4yearoldadult has very graciously taken it upon himself to give me a much needed swift kick in the pants, to get myself into the habit of “blogging” more regularly.  I know that this medicine will be good for me, so I thank him from the bottom of my heart for his encouragement and enthusiasm, and for his efforts to connect with people through cyber-space, to make the world a little bit better!

Day 3: From Women Who Run With the Wolves, by Clarissa Pinkola Estes

When a woman pretends to press her life down into a nice, tidy little package, all she accomplishes is spring-loading all her vital energy down into shadow. ‘Fine. I’m fine,’ such a woman says… Then one day, we hear she has taken up with a piccolo player and has run off to Tippicanoe to be a pool hall queen…

This is about how it happens.
One day, we decide that we are DONE being everything but who we are.  Unfortunately, we usually have to learn the hard way that we are really not all that into piccolo players…  We owe it to ourselves to remember who we are and what we do want to be doing, and then we have to start doing it, at all costs — because the alternative, which is existential death, is a far, far cry from a substitute for life.

The Hole

Day 2:  Excerpt from Douglas Adams’ The Hitchhikers’ Guide to the Galaxy

Vogon poetry is of course the third worst in the Universe.  The second worst is that of the Azgoths of Kria.  During a recitation by their Poet Master Grunthos the Flatulent of his poem “Ode to a Small Lump of Green Putty I Found in My Armpit One Midsummer Morning” four of his audience died of internal hemorrhaging, and the President of the Mid-Galactic Arts Nobbling Council survived by gnawing one of his own legs off.  Grunthos is reported to have been “disappointed” by the poem’s reception, and was about to embark on a reading of his twelve-book epic My Favorite Bathtime Gurgles when his own major intestine, in a desperate attempt to save life and civilization, leaped straight up through his neck and throttled his brain.
The very worst poetry of all perished along with its creator, Paula Nancy Millstone Jennings of Greenbridge, Essex, England, in the destruction of the planet Earth.

I very much share the view with the late, great Douglas Adams that there are some very particular offenses that one can perpetrate on the universal device of communication/language, which without exception, result in the phenomenon known as bad poetry…  For instance, I am sure that some of my renderings from my early high school days could have competed handily with the ignominious works of the Azgoths of Kria — and just for the record (in case anyone is taking notes), they have all been dispatched in flame…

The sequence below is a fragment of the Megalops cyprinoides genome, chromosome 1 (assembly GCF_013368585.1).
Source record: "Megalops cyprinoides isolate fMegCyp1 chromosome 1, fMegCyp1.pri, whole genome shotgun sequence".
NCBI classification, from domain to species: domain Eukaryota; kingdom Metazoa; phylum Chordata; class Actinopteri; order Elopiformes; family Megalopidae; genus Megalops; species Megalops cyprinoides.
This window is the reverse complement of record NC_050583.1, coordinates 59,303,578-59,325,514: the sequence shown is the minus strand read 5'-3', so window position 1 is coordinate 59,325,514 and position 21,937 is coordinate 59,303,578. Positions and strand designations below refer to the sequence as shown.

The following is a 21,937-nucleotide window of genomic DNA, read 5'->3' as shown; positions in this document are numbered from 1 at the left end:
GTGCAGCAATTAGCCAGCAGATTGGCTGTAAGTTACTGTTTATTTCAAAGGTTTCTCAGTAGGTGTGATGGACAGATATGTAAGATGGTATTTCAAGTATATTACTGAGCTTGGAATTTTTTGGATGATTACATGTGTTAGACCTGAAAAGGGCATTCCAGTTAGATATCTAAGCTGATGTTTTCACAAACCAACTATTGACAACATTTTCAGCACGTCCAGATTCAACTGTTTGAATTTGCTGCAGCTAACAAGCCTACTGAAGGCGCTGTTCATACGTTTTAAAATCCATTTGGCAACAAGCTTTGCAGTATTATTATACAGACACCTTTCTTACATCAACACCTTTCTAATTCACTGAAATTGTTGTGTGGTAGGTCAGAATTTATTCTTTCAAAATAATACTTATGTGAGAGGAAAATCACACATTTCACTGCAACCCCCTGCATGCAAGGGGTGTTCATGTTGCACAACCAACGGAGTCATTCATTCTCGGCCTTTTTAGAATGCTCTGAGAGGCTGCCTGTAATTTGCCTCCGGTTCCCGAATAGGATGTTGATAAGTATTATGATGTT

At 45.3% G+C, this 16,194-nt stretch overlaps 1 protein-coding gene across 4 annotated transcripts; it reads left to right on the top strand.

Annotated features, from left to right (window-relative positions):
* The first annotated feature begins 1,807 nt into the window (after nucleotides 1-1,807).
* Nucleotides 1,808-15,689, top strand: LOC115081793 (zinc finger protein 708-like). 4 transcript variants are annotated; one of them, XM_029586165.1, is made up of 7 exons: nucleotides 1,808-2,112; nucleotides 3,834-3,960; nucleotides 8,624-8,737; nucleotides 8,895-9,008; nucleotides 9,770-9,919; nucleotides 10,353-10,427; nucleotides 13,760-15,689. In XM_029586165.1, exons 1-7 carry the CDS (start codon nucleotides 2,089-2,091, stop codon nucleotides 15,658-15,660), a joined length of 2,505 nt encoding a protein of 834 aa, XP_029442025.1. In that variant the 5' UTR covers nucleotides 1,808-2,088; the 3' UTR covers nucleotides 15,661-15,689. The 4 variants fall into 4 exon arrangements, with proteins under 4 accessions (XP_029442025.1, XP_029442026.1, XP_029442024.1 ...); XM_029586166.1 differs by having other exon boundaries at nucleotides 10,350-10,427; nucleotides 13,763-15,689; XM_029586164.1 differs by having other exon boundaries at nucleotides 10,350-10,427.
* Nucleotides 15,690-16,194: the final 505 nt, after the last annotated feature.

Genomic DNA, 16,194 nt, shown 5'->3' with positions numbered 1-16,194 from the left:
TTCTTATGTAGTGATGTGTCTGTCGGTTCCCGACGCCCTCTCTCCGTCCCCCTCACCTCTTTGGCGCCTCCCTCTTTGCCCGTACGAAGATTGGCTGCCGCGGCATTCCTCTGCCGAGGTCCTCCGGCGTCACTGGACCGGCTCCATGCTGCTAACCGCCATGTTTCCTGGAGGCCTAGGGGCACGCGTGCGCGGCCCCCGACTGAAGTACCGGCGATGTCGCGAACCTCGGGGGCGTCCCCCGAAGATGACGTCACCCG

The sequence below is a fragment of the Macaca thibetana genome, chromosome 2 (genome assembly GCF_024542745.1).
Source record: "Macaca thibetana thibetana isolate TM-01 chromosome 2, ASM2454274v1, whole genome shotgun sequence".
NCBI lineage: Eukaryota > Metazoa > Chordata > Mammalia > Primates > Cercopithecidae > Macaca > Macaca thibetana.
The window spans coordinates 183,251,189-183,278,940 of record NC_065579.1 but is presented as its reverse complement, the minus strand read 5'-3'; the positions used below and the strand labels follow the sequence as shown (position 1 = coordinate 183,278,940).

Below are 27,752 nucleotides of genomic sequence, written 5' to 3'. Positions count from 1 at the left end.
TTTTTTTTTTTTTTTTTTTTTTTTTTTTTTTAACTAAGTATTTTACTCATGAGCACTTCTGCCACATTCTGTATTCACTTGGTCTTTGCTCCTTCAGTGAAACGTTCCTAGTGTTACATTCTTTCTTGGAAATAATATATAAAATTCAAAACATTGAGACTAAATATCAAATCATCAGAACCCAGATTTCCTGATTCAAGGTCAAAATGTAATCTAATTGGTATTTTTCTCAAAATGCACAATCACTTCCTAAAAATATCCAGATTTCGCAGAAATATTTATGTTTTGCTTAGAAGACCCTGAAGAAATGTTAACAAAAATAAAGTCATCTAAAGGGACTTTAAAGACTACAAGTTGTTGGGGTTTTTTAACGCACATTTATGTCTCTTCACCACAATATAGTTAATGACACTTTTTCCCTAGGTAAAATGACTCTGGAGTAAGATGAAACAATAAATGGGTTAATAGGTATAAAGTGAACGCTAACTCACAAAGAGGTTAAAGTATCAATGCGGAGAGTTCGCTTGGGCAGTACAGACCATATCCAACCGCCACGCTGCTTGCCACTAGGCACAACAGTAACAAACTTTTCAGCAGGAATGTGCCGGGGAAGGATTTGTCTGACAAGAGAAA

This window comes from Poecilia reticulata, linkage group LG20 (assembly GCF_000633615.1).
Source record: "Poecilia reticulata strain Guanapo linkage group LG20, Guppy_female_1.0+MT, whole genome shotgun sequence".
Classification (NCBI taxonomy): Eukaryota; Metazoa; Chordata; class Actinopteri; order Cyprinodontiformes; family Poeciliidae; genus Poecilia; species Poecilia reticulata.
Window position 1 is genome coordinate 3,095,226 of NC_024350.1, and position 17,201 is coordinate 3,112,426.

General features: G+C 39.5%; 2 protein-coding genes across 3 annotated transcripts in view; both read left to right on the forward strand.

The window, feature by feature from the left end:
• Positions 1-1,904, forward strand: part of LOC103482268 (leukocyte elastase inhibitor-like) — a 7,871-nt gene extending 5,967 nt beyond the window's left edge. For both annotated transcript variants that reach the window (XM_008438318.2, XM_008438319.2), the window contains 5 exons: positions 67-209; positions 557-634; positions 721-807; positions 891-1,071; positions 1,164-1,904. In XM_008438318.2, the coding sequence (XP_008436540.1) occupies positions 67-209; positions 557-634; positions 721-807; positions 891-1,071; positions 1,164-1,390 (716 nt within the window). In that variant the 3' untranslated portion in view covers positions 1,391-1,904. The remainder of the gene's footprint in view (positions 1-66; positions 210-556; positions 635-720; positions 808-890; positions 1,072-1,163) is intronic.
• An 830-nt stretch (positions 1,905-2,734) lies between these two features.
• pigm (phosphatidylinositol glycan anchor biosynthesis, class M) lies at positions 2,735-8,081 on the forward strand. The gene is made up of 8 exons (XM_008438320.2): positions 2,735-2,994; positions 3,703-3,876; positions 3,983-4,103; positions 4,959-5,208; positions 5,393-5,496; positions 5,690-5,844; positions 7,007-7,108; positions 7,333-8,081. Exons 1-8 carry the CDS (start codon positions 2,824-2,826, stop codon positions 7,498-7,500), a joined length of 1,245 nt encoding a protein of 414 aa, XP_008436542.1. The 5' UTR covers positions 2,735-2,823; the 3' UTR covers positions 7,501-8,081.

Day 1: “On Pain”
               From Kahlil Gibran’s The Prophet

   Your pain is the breaking of the shell
that encloses your understanding.
   Even as the stone of the fruit must break,
that its heart may stand in the sun, so must
you know pain.
   And could you keep your heart in wonder at the daily
miracles of your life, your pain would not seem less wondrous
than your joy;
   And you would accept the seasons of your heart, even as you have always accepted the seasons that pass over your

   And you would watch with serenity through the winters
of your grief.

  • ••

   Much of your pain is self-chosen.
   It is the bitter potion by which the physician within you
heals your sick self.
   Therefore trust the physician, and drink his remedy in silence
and tranquility:
   For his hand, though heavy and hard, is guided by the
tender hand of the Unseen,
   And the cup he brings, though it burn your lips, has been
fashioned of the clay which the Potter has moistened with
His own sacred tears.

Kahlil Gibran has been and continues to be one of my favorite literary influences. If he had been our contemporary, today’s theorists in psychology might have made him the poster child for the “Highly Sensitive” personality type.  To me, he is a timeless and ageless genius, whose wise insights into both the seen and the Unseen have enriched my development as a writer, artist, and “Highly Sensitive” human being.  I can’t imagine anyone could read his works, particularly The Prophet, and not come away with something life-changing, every time.

Dreams Depths